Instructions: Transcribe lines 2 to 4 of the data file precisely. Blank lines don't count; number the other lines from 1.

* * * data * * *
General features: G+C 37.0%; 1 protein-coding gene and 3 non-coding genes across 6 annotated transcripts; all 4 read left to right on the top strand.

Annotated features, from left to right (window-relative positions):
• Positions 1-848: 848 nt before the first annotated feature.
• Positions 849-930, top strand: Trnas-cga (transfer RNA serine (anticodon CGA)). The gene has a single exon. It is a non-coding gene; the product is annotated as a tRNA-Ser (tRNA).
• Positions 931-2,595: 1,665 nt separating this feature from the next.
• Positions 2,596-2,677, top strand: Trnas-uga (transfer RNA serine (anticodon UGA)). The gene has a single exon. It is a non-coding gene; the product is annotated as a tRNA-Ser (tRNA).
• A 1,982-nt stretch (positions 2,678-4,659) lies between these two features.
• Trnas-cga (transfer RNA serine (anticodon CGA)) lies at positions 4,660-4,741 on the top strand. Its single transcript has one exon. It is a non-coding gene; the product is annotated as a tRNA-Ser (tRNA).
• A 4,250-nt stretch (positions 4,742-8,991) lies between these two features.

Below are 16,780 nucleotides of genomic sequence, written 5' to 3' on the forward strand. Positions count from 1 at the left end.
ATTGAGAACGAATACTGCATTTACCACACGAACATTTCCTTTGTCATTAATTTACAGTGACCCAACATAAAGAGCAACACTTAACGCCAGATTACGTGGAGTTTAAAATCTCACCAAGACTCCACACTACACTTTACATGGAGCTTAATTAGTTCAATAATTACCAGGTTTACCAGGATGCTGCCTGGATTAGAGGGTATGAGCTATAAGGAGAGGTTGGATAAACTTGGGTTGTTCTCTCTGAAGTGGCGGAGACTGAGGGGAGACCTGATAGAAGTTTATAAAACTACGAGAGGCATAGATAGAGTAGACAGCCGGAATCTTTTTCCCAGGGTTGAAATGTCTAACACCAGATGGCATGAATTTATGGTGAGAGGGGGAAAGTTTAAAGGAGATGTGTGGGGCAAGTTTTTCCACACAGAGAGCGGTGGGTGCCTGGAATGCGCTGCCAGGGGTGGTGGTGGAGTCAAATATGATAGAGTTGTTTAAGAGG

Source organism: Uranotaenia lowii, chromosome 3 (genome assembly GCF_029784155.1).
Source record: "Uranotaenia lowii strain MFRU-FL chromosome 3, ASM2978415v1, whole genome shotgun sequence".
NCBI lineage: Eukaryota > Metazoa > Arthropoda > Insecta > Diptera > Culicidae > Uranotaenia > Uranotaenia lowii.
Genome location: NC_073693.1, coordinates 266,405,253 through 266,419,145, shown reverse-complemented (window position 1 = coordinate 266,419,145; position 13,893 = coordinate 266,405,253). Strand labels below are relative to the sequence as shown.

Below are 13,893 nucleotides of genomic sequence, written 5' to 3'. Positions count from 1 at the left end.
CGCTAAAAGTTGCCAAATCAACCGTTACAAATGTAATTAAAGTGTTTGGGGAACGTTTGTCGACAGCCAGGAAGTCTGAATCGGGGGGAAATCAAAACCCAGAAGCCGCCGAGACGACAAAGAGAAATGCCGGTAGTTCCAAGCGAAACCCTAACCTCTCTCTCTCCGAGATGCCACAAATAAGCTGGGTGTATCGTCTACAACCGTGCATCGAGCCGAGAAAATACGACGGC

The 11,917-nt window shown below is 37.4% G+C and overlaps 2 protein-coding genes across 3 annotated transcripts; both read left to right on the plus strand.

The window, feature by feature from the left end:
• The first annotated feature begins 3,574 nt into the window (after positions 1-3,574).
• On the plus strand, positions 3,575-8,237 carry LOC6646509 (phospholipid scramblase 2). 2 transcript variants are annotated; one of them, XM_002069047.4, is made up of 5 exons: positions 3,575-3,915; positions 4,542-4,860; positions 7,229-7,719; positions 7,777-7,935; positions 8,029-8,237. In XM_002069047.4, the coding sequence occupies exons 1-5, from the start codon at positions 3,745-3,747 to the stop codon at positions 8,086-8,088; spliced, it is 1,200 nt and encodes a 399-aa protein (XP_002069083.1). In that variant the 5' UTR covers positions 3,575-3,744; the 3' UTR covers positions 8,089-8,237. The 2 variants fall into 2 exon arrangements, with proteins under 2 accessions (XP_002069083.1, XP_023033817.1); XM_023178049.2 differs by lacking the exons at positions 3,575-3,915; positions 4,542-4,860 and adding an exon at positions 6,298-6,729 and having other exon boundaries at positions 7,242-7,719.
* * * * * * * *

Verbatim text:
Annotated features, from left to right (window-relative positions):
• Positions 1-848: 848 nt before the first annotated feature.
• Positions 849-930, top strand: Trnas-cga (transfer RNA serine (anticodon CGA)). The gene has a single exon. It is a non-coding gene; the product is annotated as a tRNA-Ser (tRNA).